Democratic Gov. Roy Cooper gave General Assembly Republicans a Memorial Day weekend present: yet another legal challenge to legislation the governor claims unconstitutionally limits his executive powers.
Cooper’s office announced late Friday he filed a lawsuit seeking preliminary and permanent injunctions in Wake County Superior Court stemming from what he views as violations of separation of powers outlined in the state constitution.
Defendants are Senate leader Phil Berger, R-Rockingham; House Speaker Tim Moore, R-Cleveland; Charlton Allen, chairman of the North Carolina Industrial Commission, and Yolanda Stith, vice chairwoman of the Industrial Commission — the wife of former Gov. Pat McCrory’s chief of staff Thomas Stith; and the state of North Carolina.
Berger quickly responded by citing Cooper’s earlier call for cooperation in his March State of the State Address.
“In Raleigh, partisan battles, power struggles, and lawsuits might grab the headlines, but we have to work together where we can,” Cooper said in his State of the State speech. He encouraged elected officials to look beyond themselves to do what is right for the state, regardless of who’s in power.
“So we don’t understand why he feels suing three times in less than six months is a good way to accomplish that goal,” Berger said. “[W]e wish he would heed his own advice rather than filing endless lawsuits bankrolled by the taxpayers to elevate his own political power.”
Cooper spokesman Ford Porter said in a news release that the suit seeks to block legislation preventing Cooper from appointing judges to the North Carolina Court of Appeals to fill terms of retiring judges, and nullify legislation passed in a December special session regarding appointments to the North Carolina Industrial Commission.
The suit also says the legislature has failed to make state law consistent with the conclusion of a Supreme Court decision in McCrory v. Berger. In that lawsuit, the justices said the General Assembly had violated the separation-of-powers principle when it created three commissions with executive authority but limited the governor’s ability to control those bodies.
The lawsuit alleges that just weeks after voters elected Cooper in 2016 to enact his platform, policies, and ideology in governing the state, “the leadership of the North Carolina General Assembly moved to curtail, in significant ways, the executive powers that passed to the governor on Jan. 1, 2017, and to exercise much of that power on their own.”
The lawsuit said the legislature’s actions “(a) radically changed the structure and composition of the executive agencies responsible for administrating [sic] our State’s election and ethics laws; (b) embedded political loyalists from the previous administration within managerial and policymaking positions in the Cooper administration; (c) required Senate confirmation of principal department heads; and (d) restructured the leadership and membership of the North Carolina Industrial Commission.”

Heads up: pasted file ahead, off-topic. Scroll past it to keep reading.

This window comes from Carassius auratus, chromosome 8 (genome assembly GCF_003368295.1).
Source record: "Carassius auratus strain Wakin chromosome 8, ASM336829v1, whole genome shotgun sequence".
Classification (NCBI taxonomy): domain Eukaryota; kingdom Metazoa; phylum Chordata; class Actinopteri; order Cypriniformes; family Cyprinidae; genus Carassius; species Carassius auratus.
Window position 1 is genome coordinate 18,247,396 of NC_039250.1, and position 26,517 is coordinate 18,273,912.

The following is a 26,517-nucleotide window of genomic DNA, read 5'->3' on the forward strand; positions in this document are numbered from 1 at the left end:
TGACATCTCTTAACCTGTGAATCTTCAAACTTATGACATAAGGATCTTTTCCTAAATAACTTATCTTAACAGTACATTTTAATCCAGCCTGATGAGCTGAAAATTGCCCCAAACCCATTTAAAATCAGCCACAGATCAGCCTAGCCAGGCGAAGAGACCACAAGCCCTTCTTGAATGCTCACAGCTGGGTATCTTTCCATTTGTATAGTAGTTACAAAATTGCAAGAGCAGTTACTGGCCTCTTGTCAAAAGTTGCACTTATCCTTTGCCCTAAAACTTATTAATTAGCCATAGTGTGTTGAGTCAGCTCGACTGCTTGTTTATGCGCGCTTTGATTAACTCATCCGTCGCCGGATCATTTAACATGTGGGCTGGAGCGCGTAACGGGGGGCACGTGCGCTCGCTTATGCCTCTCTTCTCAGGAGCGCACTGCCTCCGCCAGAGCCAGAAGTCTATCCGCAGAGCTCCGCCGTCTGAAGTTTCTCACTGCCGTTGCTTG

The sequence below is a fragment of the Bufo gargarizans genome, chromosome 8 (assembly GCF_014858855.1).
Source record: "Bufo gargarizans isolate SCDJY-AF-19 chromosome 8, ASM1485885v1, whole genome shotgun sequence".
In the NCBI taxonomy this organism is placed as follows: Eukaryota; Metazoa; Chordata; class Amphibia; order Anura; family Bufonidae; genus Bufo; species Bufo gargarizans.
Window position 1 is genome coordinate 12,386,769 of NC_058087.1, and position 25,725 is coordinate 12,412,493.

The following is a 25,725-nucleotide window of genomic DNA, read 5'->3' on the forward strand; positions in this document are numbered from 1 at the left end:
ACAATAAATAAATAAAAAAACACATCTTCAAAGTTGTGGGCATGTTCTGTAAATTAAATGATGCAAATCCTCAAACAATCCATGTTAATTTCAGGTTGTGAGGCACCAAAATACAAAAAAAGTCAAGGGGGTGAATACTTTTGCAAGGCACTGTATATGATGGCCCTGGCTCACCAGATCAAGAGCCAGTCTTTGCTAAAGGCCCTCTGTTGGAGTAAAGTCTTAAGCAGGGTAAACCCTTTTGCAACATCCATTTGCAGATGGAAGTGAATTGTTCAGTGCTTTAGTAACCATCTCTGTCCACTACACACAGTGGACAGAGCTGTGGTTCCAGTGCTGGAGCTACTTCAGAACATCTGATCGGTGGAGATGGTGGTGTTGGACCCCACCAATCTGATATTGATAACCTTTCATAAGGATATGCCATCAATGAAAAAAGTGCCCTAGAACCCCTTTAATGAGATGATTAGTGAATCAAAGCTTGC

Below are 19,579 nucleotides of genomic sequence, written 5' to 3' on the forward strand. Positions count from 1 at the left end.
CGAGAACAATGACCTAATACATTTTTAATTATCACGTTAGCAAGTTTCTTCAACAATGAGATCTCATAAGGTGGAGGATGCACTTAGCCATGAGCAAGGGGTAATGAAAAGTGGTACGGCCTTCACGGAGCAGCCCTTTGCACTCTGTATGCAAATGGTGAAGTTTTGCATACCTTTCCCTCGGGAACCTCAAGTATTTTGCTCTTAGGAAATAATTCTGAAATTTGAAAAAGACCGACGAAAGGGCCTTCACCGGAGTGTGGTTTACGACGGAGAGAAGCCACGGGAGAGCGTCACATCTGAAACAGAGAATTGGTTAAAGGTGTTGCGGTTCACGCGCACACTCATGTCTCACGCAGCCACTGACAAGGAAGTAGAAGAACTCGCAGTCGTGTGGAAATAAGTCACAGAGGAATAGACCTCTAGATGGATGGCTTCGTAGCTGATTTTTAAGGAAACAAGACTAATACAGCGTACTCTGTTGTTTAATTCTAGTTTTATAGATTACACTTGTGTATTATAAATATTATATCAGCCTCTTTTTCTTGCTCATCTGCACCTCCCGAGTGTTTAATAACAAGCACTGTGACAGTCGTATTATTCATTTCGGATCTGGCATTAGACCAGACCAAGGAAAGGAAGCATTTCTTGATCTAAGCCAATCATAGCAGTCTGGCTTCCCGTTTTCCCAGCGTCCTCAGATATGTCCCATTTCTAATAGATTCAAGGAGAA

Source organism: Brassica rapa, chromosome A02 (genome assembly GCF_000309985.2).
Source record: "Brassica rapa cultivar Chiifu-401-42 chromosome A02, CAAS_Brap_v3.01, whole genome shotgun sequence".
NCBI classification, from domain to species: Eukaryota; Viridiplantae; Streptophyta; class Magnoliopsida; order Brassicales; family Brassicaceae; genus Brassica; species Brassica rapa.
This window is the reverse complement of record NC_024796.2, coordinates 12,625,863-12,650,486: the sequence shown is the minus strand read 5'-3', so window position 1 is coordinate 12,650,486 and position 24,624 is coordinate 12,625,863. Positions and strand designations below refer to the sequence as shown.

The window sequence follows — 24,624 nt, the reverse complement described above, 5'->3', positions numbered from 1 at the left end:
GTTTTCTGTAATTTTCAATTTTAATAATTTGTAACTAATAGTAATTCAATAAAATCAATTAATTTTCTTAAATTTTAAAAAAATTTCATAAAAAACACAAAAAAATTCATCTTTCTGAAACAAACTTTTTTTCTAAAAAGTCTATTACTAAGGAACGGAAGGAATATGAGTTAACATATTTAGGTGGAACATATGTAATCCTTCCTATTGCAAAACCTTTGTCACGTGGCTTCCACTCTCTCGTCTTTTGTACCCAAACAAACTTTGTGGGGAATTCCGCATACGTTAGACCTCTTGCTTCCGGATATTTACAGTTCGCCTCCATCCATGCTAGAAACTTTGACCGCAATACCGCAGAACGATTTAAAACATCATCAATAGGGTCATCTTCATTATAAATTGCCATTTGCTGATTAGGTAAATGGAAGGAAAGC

Reducing Court of Appeals judges
By passing House Bill 239, Republicans intended to exert partisan influence over the judicial branch by eliminating three Republican-held court seats upon judges’ retirements, Cooper claims. He said that was done to appoint replacements for the remainder of the terms. He vetoed the bill, but was overridden by the House and Senate.
By eliminating the court seats before the end of the full terms of office, H.B. 239 violated a section of the North Carolina Constitution that Court of Appeals terms last eight years. The state Supreme Court has affirmed that principle, the lawsuit claims.
Republican legislators’ claim that the court reduction was in response to decreased workload was made without factual basis or consultation with the Court of Appeals, the news release said. Four former NC Supreme Court justices from both parties wrote to the General Assembly to say the bill would “seriously harm our judicial system.”
Appointments to the Industrial Commission
During December’s unannounced special legislative session, Republicans passed a series of measures with Senate Bill 4, including allowing McCrory unconstitutional power during his final days in office to make special appointments to the Industrial Commission.
For instance, Yolanda Stith was granted a one-time, nine-year appointment. The legal term on the commission is six years. The lawsuit claims tacking three years of an unexpired term onto the six-year appointment was unconstitutional.
S.B. 4 also changed the law prohibiting Cooper from appointing leaders of the Industrial Commission, allowing McCrory, on the last day of his term, to appoint Allen and Stith to four-year terms, covering almost all of Cooper’s term, the suit said.
The Industrial Commission administers a number of statutes dealing with state compensation, including the North Carolina Workers’ Compensation Act, the Tort Claims Act, the Law Enforcement Officers’, Firemen’s, Rescue Squad Workers’, and Civil Air Patrol Members’ Death Benefits Act.
By limiting the governor’s ability to appoint Industrial Commission leaders and direct the policy views and priorities of the commission, the legislature unconstitutionally infringed on the governor’s mandate to administer laws and policies, Cooper claims in his suit.